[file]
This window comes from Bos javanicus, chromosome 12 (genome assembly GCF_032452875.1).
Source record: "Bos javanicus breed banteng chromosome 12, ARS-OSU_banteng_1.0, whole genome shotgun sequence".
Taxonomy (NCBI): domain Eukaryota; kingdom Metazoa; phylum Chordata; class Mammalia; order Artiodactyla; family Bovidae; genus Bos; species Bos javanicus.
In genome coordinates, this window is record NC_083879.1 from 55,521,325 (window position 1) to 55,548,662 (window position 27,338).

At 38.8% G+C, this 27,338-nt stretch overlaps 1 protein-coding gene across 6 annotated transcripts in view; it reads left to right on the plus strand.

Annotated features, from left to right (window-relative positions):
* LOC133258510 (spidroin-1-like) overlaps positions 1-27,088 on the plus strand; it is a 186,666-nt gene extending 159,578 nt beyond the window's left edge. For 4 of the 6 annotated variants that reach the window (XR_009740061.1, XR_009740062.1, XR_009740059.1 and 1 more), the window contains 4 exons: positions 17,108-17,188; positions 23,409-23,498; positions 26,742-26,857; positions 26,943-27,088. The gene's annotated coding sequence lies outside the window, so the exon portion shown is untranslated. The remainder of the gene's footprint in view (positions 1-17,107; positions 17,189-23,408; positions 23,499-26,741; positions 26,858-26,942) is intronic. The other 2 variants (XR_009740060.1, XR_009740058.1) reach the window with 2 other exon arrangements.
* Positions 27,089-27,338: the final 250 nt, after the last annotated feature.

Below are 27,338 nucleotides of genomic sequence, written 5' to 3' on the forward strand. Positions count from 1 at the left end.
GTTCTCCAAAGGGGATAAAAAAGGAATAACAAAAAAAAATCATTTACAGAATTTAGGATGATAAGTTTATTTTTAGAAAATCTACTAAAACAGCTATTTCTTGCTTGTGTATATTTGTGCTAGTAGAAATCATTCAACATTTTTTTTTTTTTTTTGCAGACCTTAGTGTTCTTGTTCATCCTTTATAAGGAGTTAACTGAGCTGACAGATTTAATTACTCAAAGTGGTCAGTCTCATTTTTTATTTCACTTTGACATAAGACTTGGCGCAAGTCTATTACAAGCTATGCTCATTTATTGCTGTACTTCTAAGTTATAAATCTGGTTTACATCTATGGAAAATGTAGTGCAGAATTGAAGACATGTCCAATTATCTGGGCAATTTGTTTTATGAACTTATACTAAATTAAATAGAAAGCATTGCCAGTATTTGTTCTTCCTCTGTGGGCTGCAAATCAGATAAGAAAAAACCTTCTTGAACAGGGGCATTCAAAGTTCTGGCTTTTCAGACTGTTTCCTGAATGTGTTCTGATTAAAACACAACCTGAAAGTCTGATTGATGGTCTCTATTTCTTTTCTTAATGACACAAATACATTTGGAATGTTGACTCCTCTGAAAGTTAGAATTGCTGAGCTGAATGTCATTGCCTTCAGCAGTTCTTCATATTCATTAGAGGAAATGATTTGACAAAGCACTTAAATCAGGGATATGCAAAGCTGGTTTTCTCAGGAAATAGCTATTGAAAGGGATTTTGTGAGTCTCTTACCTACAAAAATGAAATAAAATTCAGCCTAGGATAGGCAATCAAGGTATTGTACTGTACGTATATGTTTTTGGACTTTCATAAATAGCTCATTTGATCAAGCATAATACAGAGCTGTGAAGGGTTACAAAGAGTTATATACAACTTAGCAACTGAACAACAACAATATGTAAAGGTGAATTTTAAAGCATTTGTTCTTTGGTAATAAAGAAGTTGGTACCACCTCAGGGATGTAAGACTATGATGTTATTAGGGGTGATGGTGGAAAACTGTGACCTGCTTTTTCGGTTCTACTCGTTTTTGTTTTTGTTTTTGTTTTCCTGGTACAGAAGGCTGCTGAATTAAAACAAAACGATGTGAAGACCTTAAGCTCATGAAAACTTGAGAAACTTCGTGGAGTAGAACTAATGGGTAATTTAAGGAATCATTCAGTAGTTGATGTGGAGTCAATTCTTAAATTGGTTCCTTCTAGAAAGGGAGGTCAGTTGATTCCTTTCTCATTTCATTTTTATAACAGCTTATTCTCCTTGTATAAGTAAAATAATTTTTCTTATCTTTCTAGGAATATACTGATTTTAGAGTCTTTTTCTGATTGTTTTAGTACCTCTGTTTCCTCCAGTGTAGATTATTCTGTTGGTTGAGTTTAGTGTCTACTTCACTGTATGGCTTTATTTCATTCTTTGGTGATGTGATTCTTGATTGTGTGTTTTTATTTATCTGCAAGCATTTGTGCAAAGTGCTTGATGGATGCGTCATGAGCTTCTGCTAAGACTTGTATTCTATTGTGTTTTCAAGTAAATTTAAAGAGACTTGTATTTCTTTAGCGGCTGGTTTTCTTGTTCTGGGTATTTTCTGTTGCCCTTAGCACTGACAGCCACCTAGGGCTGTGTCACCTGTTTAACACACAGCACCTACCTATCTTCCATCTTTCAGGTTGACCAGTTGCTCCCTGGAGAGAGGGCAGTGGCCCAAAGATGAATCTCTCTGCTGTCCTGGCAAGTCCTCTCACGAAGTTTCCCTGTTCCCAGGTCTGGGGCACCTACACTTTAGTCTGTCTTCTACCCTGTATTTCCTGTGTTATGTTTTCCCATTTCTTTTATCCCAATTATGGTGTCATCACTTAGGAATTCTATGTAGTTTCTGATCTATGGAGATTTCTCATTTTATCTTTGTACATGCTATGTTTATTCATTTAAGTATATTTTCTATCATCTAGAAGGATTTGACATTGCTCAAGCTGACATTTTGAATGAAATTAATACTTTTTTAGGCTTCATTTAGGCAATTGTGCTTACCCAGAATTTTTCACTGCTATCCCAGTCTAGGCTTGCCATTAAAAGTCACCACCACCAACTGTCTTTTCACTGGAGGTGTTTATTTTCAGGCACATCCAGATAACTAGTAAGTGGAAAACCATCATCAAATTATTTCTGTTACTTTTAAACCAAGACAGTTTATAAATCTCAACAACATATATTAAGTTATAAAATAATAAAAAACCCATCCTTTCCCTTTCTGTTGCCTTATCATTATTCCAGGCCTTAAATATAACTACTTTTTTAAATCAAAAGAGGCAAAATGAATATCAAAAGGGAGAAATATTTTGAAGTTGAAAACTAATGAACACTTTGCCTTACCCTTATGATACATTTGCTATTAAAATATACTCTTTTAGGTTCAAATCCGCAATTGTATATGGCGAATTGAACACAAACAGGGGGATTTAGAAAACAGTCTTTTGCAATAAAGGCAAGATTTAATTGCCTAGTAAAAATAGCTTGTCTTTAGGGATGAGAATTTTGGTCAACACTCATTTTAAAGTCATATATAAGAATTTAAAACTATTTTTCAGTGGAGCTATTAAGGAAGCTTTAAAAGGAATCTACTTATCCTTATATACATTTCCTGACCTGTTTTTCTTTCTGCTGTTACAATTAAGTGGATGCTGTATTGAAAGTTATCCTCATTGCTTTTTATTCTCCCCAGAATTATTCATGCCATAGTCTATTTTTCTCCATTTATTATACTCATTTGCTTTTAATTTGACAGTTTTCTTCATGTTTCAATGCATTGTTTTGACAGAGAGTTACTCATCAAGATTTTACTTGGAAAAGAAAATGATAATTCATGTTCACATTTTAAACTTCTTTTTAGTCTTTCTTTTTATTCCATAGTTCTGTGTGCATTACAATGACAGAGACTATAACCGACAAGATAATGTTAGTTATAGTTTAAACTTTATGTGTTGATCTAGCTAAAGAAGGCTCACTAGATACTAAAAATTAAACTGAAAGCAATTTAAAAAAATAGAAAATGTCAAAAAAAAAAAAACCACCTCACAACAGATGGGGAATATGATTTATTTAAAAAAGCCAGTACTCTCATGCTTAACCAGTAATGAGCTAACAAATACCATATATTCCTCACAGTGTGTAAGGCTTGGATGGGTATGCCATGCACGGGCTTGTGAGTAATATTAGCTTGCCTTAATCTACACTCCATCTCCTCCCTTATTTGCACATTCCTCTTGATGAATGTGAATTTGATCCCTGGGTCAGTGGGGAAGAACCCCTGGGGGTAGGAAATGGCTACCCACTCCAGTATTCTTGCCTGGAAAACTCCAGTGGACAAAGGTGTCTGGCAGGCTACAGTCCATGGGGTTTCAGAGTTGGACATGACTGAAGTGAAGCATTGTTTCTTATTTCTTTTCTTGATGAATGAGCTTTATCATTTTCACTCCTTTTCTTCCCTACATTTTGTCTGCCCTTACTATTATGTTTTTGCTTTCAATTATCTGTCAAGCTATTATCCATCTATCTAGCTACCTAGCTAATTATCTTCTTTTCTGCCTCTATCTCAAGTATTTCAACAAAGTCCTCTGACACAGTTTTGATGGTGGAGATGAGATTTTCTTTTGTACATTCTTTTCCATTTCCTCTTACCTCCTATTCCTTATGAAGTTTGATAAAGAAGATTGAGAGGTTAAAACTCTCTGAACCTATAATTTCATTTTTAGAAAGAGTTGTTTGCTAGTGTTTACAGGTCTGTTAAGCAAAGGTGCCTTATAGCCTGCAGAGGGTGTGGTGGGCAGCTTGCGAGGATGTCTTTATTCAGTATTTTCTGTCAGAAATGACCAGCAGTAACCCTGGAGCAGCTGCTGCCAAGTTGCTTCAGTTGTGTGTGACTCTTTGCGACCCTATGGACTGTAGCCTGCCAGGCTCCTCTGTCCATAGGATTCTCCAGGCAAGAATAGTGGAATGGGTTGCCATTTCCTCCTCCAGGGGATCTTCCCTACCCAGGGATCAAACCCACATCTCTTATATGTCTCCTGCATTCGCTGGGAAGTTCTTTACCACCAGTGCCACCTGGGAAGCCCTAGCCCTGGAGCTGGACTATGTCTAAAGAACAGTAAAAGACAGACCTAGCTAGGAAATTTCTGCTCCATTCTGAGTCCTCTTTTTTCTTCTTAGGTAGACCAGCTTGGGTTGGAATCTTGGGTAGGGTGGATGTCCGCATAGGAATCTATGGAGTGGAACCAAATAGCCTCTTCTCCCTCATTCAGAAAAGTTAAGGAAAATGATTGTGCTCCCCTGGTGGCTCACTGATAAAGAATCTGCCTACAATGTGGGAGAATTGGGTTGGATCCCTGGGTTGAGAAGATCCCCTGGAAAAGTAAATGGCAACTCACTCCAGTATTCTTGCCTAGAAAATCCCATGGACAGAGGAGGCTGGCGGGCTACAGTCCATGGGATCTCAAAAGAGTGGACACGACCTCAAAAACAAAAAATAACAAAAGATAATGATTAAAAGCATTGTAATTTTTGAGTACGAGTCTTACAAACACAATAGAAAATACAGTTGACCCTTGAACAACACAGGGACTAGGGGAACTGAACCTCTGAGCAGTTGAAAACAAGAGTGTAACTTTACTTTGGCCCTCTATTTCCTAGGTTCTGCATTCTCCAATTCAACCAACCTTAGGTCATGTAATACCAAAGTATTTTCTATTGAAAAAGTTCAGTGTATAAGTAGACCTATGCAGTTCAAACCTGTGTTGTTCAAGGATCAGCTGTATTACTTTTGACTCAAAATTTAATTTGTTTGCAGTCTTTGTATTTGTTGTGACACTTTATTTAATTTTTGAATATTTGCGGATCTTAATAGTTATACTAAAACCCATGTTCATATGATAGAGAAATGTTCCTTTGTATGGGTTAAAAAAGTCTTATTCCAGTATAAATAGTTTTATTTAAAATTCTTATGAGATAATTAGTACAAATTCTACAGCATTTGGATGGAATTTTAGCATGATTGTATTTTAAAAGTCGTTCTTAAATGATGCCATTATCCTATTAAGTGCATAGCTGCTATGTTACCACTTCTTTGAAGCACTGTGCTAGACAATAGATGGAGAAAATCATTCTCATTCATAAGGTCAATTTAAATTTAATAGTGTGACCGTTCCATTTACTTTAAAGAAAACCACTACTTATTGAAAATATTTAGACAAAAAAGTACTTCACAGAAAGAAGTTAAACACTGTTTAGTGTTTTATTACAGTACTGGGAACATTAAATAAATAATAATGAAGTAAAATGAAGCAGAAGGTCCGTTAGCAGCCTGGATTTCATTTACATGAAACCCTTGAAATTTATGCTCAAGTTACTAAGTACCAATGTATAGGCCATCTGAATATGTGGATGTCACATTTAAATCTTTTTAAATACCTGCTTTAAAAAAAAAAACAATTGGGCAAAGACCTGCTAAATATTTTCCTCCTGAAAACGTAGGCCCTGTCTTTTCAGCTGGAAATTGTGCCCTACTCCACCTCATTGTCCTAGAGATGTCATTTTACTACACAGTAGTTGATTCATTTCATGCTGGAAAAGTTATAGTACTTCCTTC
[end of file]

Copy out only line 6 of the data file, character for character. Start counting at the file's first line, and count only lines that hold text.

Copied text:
Annotated features, from left to right (window-relative positions):